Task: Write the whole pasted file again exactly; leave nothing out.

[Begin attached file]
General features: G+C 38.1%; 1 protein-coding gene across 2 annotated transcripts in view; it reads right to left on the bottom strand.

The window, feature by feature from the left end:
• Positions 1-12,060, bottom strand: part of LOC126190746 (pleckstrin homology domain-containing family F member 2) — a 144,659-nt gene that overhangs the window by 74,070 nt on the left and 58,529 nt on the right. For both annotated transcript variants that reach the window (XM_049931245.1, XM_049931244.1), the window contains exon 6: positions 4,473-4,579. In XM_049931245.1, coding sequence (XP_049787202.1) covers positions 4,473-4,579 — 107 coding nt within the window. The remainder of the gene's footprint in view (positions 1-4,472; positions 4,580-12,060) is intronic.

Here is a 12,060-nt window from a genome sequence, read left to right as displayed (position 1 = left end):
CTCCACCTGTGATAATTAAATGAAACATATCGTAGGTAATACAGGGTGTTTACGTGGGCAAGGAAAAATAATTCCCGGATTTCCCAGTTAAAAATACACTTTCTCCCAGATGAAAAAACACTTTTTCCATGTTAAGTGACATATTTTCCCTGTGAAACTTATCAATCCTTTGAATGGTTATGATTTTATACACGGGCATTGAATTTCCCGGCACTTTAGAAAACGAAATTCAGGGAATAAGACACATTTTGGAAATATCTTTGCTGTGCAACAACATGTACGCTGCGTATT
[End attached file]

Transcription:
General features: G+C 38.1%; 1 protein-coding gene across 2 annotated transcripts in view; it reads right to left on the bottom strand.

The window, feature by feature from the left end:
• Positions 1-12,060, bottom strand: part of LOC126190746 (pleckstrin homology domain-containing family F member 2) — a 144,659-nt gene that overhangs the window by 74,070 nt on the left and 58,529 nt on the right. For both annotated transcript variants that reach the window (XM_049931245.1, XM_049931244.1), the window contains exon 6: positions 4,473-4,579. In XM_049931245.1, coding sequence (XP_049787202.1) covers positions 4,473-4,579 — 107 coding nt within the window. The remainder of the gene's footprint in view (positions 1-4,472; positions 4,580-12,060) is intronic.

Here is a 12,060-nt window from a genome sequence, read left to right as displayed (position 1 = left end):
CTCCACCTGTGATAATTAAATGAAACATATCGTAGGTAATACAGGGTGTTTACGTGGGCAAGGAAAAATAATTCCCGGATTTCCCAGTTAAAAATACACTTTCTCCCAGATGAAAAAACACTTTTTCCATGTTAAGTGACATATTTTCCCTGTGAAACTTATCAATCCTTTGAATGGTTATGATTTTATACACGGGCATTGAATTTCCCGGCACTTTAGAAAACGAAATTCAGGGAATAAGACACATTTTGGAAATATCTTTGCTGTGCAACAACATGTACGCTGCGTATT